Monocot Vs. Dicot: What Are The Main Differences?

Whether you’ve been given an assignment about the difference between monocot and dicot plants or you simply have a dilemma with your friends, there are many things that separate the two plant groups, and we’ll talk about them below. But first, let’s have a look at both terms and see what they’re all about.




Monocots, or, by their scientific name, monocotyledons, are a flowering plant group whose members usually contain only one cotyledon or embryonic leaf. Monocots are divided into several taxonomic ranks and include approximately 60,000 species.

The beautiful orchids belong to the monocotyledons’ group, and so do grains, bananas, bamboos and various delicious spices used in Asian cuisine, such as turmeric, ginger and cardamom. Quite a fascinating and vastly varied family!

And here’s another fact you might find interesting: the name exists just to make the difference between monocot and dicot plants, having no other useful purpose from a diagnostic point of view.




Dicots, or dicotyledons, are, as you’ve surely figured out by now, flowering plants that have two cotyledons – or embryonic leaves – in their seeds. The group contains somewhere around 200,000 species. They usually have a taproot system, their stems typically spread to the outside, and their flowers have four or five petals.

Examples of dicots include mint, lettuce, legumes, daisies, tomatoes and even oaks.


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The Differences between Monocots and Dicots

Now that you know a bit more about the two main groups of flowering plants, let’s have a look at how dicots and monocots differ:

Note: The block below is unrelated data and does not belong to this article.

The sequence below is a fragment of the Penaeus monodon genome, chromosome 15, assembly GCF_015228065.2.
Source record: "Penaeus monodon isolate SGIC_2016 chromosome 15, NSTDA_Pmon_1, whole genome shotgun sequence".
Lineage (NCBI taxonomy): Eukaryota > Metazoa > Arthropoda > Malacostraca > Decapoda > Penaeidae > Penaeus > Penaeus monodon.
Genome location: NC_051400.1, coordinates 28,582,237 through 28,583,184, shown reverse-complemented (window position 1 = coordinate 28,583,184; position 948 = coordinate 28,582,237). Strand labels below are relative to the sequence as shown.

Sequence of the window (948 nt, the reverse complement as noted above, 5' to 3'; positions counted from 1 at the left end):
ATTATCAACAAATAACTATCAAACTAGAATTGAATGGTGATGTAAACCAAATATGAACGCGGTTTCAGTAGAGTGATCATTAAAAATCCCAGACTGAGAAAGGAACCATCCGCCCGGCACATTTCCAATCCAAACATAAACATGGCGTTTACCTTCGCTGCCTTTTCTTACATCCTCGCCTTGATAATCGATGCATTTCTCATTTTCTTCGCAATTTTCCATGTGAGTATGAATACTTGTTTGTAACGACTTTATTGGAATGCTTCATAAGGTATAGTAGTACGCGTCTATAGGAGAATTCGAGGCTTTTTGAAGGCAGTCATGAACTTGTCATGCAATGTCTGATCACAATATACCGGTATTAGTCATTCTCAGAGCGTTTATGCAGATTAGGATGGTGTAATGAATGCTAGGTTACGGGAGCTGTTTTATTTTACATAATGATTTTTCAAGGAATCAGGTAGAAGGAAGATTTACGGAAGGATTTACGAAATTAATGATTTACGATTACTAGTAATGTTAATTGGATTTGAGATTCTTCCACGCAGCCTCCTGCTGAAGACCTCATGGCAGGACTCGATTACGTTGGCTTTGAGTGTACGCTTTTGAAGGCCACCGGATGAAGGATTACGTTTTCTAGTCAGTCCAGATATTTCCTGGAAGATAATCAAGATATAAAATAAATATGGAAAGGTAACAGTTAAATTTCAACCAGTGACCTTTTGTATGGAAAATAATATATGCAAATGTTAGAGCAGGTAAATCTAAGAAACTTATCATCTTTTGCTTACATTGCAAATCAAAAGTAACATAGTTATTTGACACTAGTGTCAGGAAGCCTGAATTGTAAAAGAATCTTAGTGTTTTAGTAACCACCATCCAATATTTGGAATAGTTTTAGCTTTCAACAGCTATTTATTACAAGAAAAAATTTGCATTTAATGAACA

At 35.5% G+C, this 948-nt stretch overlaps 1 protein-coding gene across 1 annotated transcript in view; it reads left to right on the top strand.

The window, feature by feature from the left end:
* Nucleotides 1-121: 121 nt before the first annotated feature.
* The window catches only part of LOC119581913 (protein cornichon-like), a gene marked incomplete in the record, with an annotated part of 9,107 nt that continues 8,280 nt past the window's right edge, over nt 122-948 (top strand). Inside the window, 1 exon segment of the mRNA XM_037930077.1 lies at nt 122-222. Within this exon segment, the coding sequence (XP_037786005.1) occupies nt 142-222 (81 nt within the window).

• Monocots have just one cotyledon.
  • Dicots come with two embryonic leaves.
  • Monocots’ leaf veins typically have a parallel arrangement.
  • Dicotyledons’ leaf veins are generally branched (or reticulated).
  • Monocots present fibrous roots.
  • Taproot systems are usually present in dicots.
  • Monocot pollen usually has a single pore or furrow.
  • Dicot’s pollen has 3 pores or furrows.
  • Monocots are generally herbaceous flowering plants.
  • Dicots can be woody as well.
  • Monocots’ flowers are usually grouped in multiples of three.
  • Dicots usually have flowers with four or five petals.
  • Secondary growth doesn’t occur in monocots.
  • Secondary growth is present in woody dicot species, helping with the production of bark and wood.
  • There are only 60,000 – but quite different – species of monocotyledons.
  • There are over 200,000 species belonging to the dicot group.
  • There’s no cambium in monocots.
  • Here, cambium is present.
  • Seed germination in monocots is generally hypogeal.
  • In dicots, seed germination can be either epigeal or hypogeal.
  • Monocotyledons usually have hollow stems.
  • Dicots’ stems are solid in most cases.
  • The stem’s vascular bundles in monocots are abundant and scattered.
  • The vascular bundles in the dicots’ stems are less numerous and come in a circular arrangement.


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